We helped Telecom NZ move to 220 volt DC power

Opus provided Telecom with consultancy services to find alternative solutions to traditional 50 volt DC systems, from identifying power needs to project managing the final solution.

Opus helped Telecom NZ move to 220 volt DC power – a move which has brought a range of benefits. Opus has done many upgrade projects involving traditional 50 volt DC systems in Telecom buildings as part of the engineering asset management services we provide to Telecom NZ.

However traditional solutions are becoming unsuitable due to issues associated with increasing equipment power densities, limited building space and building floor loading limitations.

We provided Telecom with consultancy services to find alternative solutions, including:

  • Identifying initial and ultimate system power requirements
  • Determining battery reserve capacity, and size and weight requirements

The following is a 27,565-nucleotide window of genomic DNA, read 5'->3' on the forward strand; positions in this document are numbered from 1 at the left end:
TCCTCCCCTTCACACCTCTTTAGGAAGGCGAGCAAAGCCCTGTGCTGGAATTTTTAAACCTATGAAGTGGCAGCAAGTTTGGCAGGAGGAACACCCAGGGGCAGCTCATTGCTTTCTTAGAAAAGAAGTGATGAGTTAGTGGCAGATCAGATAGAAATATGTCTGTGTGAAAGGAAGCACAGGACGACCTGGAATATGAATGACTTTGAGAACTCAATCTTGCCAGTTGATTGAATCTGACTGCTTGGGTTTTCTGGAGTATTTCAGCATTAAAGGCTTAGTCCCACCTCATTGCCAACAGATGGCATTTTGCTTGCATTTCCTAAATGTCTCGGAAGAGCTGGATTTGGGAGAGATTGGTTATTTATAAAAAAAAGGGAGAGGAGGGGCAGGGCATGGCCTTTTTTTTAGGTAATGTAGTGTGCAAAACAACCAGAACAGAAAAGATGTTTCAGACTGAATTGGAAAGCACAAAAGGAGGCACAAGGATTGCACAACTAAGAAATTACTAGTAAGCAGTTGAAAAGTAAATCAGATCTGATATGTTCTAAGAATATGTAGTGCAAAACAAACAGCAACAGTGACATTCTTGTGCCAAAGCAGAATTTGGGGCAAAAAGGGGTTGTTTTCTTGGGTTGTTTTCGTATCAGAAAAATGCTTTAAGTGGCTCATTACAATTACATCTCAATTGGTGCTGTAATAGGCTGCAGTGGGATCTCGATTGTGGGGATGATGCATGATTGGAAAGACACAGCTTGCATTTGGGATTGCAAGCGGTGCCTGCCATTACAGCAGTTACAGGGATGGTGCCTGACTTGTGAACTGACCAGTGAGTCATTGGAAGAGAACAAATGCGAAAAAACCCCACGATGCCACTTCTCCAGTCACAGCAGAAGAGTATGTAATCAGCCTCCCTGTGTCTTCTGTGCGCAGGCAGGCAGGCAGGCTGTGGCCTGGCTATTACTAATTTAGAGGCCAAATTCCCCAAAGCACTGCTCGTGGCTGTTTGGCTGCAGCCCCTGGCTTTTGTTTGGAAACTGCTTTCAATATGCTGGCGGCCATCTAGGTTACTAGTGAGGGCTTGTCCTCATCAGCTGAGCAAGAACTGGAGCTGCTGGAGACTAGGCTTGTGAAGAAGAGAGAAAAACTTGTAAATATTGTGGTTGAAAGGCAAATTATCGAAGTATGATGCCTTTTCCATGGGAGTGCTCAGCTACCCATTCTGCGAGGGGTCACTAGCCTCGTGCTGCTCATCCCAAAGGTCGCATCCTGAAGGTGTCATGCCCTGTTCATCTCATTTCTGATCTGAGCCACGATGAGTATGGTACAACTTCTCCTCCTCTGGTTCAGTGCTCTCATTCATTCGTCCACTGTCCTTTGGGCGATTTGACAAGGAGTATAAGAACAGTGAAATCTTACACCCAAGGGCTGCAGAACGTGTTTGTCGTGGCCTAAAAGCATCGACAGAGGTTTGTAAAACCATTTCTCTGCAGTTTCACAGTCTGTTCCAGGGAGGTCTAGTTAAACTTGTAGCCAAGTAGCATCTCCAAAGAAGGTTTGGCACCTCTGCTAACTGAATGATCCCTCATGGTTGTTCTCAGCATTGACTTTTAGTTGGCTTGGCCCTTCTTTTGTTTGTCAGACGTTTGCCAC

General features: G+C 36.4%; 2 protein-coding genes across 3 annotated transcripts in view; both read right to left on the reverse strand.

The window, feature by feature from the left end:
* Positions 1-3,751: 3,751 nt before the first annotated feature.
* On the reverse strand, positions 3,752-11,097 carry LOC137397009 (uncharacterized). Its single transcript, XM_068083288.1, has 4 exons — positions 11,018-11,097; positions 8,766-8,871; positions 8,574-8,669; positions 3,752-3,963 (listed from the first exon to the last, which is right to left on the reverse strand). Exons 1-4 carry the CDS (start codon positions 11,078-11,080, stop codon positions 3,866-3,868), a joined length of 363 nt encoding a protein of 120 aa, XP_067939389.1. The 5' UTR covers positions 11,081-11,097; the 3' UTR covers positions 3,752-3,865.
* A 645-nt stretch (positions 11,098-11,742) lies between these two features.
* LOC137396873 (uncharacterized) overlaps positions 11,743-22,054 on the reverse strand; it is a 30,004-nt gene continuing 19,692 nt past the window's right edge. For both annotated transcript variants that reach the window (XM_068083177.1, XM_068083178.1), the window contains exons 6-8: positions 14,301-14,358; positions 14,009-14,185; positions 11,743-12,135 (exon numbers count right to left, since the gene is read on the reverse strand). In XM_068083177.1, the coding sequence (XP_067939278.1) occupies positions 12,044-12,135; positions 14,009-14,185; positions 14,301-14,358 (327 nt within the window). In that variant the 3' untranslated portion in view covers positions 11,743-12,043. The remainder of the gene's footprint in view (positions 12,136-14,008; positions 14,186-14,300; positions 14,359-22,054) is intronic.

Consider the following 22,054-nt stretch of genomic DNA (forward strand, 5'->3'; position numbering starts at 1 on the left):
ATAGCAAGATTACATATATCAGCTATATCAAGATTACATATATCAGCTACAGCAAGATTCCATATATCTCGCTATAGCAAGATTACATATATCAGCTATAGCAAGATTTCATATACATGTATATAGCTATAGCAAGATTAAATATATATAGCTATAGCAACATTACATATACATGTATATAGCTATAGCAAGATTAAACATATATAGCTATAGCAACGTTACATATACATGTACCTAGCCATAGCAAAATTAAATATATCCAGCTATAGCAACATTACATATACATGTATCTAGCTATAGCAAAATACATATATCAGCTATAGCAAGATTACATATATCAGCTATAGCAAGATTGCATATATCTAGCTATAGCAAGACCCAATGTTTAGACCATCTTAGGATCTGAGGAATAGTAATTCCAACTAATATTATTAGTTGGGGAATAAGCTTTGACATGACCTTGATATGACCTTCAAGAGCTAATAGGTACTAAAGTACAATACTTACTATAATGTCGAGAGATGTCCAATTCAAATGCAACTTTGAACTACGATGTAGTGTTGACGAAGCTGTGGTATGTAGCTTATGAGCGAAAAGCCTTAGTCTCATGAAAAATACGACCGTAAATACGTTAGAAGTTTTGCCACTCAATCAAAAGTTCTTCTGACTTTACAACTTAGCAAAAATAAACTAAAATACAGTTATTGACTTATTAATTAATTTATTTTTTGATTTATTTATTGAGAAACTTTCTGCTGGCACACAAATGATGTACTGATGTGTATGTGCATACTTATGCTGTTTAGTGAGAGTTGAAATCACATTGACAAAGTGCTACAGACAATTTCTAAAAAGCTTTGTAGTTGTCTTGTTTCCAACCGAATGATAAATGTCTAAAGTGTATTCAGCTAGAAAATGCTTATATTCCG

• Structural analysis of buildings to identify floor loading limitations
  • Identifying suitable DC power equipment locations in buildings
  • Developing an alternative DC solution using a central 220V DC design
  • Sourcing and specifying suitable equipment associated with a high voltage DC solution
  • Producing pre-development reports and detailed design briefs
  • Project management during installation and final testing/commissioning of the completed installation

The 220V solution was developed to provide a range of benefits. There is now the ability to locate 240V AC to 220V DC rectifier banks and DC battery reserve remotely from communication equipment without the need for a large DC bus to maintain voltage drop limits. Heavy batteries can be located in parts of buildings capable of handling heavy weights, usually on ground floor or lower levels where seismic related issues are lessened.

We provided for 220V DC to 50V DC rectifiers to be located close to equipment load. There was a reduction in cable sizes traditionally needed to minimise voltage drop as 50V supply is maintained throughout battery discharge. The new solution enabled modular system cable, and an isolated 220V supply.